NEW YORK (GenomeWeb) – In a systematic analysis of the effects of CRISPR genome editing at nearly 1,500 target sites, researchers from the Francis Crick Institute found that editing precision varies considerably among genomic sites, with some targets showing one highly preferred indel and others displaying numerous infrequent indels.
As they wrote in a new study in Molecular Cell, the investigators found that editing precision correlates with editing efficiency, and that precise targets and editing outcomes can be predicted based on certain simple rules "that mainly depend on the fourth nucleotide upstream of the protospacer adjacent motif (PAM)." The team also found that indel profiles can be influenced by chromatin features.
"Until now, editing genes with CRISPR has involved a lot of guesswork, frustration, and trial and error," senior author Paola Scaffidi said in a statement. "The effects of CRISPR were thought to be unpredictable and seemingly random, but by analyzing hundreds of edits we were shocked to find that there are actually simple, predictable patterns behind it all. This will fundamentally change the way we use CRISPR, allowing us to study gene function with greater precision and significantly accelerating our science."
To characterize general patterns of indels induced by RNA-guided Cas9 nucleases (RGNs), the researchers selected 1,491 sites across 450 nuclear genes, targeting them with multiple sgRNAs. They selected at least three sites for each gene, spacing the target regions along the genes and using sgRNAs with high predicted activity. In total, 1,248 sites showed detectable indels, ranging from one to 188 per target, with a median of 32.
The team observed several general editing patterns. Single-nucleotide indels were the most frequent type of indel for the majority of targets, with 44 percent and 26 percent of targets showing one-nucleotide insertions or deletions, respectively, as the most common indel, the researchers noted. There were also some sites that showed a preference for longer deletions, up to 41 nucleotides.
Also, the investigators saw that CRISPR-induced indels often resulted in frameshift alterations. On average, 80.1 percent of indels induced at a given site disrupted the gene coding frame, and 81 percent of all detected indels resulted in a frameshift. However, three sites showed strong preference for in-frame indels, which suggested to the team that it may be difficult to successfully induce gene knockout in certain cases.
Next, a hierarchical clustering analysis identified four groups of targets showing similar indel patterns. The researchers divided these targets into sites that preferentially showed small insertions, small deletions, long deletions, or that had no clear preference.
They also observed that sgRNA activity was highly variable, and that the indel count did not correlate with abundance of sgRNAs in the pools, suggesting that sgRNA activity is intrinsically variable.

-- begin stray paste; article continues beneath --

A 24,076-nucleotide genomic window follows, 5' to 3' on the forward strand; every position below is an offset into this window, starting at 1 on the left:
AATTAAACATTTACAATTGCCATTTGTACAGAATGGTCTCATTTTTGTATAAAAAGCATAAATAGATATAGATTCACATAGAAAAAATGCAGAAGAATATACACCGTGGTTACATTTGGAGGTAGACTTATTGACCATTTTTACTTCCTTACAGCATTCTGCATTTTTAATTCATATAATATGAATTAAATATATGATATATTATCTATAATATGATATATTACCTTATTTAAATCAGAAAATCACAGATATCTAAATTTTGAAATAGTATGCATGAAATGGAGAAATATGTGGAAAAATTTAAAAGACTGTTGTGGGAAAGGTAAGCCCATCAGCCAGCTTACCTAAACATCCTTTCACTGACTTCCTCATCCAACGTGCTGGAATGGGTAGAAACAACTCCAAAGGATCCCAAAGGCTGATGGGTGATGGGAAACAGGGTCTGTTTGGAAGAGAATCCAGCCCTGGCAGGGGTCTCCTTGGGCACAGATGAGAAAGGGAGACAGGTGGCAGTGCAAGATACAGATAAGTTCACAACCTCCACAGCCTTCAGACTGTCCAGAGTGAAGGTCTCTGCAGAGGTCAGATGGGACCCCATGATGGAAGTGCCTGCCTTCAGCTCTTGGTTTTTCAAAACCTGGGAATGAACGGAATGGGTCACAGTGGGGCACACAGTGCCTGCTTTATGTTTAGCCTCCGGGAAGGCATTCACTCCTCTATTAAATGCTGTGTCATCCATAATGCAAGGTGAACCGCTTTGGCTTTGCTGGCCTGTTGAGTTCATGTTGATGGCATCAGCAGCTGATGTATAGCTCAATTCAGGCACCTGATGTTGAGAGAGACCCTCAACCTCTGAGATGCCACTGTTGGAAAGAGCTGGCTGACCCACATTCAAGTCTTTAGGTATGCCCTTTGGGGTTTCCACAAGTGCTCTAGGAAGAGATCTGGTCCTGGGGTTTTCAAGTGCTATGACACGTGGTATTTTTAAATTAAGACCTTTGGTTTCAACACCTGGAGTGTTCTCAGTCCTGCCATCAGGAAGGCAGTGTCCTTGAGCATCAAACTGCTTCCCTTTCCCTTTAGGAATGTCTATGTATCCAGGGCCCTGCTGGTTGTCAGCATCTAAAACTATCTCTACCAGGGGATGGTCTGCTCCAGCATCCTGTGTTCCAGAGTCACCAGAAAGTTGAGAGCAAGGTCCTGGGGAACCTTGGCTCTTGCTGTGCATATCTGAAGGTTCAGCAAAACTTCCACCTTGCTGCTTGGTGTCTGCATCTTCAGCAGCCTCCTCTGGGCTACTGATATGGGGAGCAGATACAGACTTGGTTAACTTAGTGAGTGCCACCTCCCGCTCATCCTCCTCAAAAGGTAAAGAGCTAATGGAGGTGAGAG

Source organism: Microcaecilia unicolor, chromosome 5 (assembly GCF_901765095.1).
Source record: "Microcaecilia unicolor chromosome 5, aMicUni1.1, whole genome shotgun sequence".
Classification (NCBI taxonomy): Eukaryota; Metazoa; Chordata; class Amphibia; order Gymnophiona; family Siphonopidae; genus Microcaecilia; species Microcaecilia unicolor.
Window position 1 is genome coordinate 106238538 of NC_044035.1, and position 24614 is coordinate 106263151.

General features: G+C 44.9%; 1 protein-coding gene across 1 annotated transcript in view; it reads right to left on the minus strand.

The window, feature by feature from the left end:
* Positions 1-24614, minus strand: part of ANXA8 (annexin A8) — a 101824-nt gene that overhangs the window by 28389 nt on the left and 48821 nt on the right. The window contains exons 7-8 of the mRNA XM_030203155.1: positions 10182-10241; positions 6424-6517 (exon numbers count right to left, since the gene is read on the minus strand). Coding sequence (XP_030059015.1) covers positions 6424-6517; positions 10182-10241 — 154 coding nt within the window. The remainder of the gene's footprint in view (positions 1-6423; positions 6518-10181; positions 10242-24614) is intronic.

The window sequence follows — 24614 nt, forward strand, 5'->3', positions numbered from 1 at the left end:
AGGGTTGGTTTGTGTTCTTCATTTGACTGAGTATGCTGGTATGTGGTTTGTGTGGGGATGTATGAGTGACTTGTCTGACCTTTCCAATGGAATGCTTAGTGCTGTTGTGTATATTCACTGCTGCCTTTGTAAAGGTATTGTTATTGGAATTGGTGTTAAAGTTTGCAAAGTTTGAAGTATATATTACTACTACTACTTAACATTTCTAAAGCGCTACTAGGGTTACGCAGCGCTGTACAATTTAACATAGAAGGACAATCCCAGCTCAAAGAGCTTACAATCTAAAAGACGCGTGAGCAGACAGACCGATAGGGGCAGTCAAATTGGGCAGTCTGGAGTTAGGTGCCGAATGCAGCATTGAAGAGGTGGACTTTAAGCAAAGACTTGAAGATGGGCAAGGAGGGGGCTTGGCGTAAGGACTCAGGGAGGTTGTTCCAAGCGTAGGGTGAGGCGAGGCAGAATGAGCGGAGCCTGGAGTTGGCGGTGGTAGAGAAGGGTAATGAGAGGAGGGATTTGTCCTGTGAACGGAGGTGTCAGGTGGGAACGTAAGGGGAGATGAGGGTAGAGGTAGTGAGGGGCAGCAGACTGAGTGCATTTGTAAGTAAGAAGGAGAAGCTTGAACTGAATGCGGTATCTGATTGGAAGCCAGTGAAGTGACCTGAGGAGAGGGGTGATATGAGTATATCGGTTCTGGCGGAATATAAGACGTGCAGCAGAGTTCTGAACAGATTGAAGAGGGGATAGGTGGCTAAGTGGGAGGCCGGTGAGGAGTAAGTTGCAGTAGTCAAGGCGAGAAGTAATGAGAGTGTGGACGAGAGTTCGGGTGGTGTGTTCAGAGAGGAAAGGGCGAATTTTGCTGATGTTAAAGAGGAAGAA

"The observation that different targets display distinct preferences for certain indel types prompted us to examine the degree of editing precision across sites," the authors wrote. "This analysis revealed a large range of editing precision, with some targets displaying up to 79 distinct, infrequent indels and others showing one dominant indel and only a few additional ones. Overall, we found that for approximately one-fifth of the targets, there is at least a 50 percent chance of inducing a specific indel, but the majority of sites are more unpredictable."
On average, they added, the most common indel frequency for a given site was 34.1 percent, and the median number of observed distinct indels was 12.
Further analyses indicated that editing precision correlates with editing efficiency, indel type, and indel size, and that precise targets exhibit primarily homology-associated insertions and deletions. The researchers also observed that certain DNA sequences have a significant influence on editing precision. Specifically, the fourth nucleotide upstream from the PAM sequence had the strongest influence on editing precision as a single nucleotide. The second, third, and fifth nucleotides upstream from the PAM also had an effect, although it was weaker than that of the fourth.
"We refer to these combined nucleotides as the 'precision core' of a target site," the authors wrote.
They concluded that editing precision is site-specific and can be predicted, which has important implications. "Practically, knowing what editing outcome is likely to occur at a given site maximizes the chance of having a desired sequence alteration, for both clinical and research applications," the investigators said. "Moreover, given the extreme reproducibility of indel patterns, the selection of a precise target combined with experimental validation in model systems could considerably increase safety in clinical applications."